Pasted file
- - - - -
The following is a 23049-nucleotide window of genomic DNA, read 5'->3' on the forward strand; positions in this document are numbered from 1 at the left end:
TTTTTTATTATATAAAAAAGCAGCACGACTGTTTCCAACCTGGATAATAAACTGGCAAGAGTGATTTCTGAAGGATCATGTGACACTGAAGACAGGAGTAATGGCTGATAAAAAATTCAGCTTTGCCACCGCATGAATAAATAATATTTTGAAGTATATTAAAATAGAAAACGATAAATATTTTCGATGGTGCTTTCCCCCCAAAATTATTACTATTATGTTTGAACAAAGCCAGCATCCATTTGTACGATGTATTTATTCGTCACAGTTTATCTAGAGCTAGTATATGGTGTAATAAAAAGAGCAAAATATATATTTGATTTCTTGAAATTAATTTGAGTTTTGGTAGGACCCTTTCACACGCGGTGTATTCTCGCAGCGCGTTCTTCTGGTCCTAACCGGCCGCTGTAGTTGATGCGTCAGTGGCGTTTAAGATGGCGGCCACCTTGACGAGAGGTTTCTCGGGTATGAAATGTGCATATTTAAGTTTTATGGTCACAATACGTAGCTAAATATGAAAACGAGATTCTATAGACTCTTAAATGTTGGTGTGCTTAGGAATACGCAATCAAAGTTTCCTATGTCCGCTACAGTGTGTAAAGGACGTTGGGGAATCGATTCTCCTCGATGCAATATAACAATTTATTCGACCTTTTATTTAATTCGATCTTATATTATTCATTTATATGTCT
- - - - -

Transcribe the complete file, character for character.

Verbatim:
The following is a 23049-nucleotide window of genomic DNA, read 5'->3' on the forward strand; positions in this document are numbered from 1 at the left end:
TTTTTTATTATATAAAAAAGCAGCACGACTGTTTCCAACCTGGATAATAAACTGGCAAGAGTGATTTCTGAAGGATCATGTGACACTGAAGACAGGAGTAATGGCTGATAAAAAATTCAGCTTTGCCACCGCATGAATAAATAATATTTTGAAGTATATTAAAATAGAAAACGATAAATATTTTCGATGGTGCTTTCCCCCCAAAATTATTACTATTATGTTTGAACAAAGCCAGCATCCATTTGTACGATGTATTTATTCGTCACAGTTTATCTAGAGCTAGTATATGGTGTAATAAAAAGAGCAAAATATATATTTGATTTCTTGAAATTAATTTGAGTTTTGGTAGGACCCTTTCACACGCGGTGTATTCTCGCAGCGCGTTCTTCTGGTCCTAACCGGCCGCTGTAGTTGATGCGTCAGTGGCGTTTAAGATGGCGGCCACCTTGACGAGAGGTTTCTCGGGTATGAAATGTGCATATTTAAGTTTTATGGTCACAATACGTAGCTAAATATGAAAACGAGATTCTATAGACTCTTAAATGTTGGTGTGCTTAGGAATACGCAATCAAAGTTTCCTATGTCCGCTACAGTGTGTAAAGGACGTTGGGGAATCGATTCTCCTCGATGCAATATAACAATTTATTCGACCTTTTATTTAATTCGATCTTATATTATTCATTTATATGTCT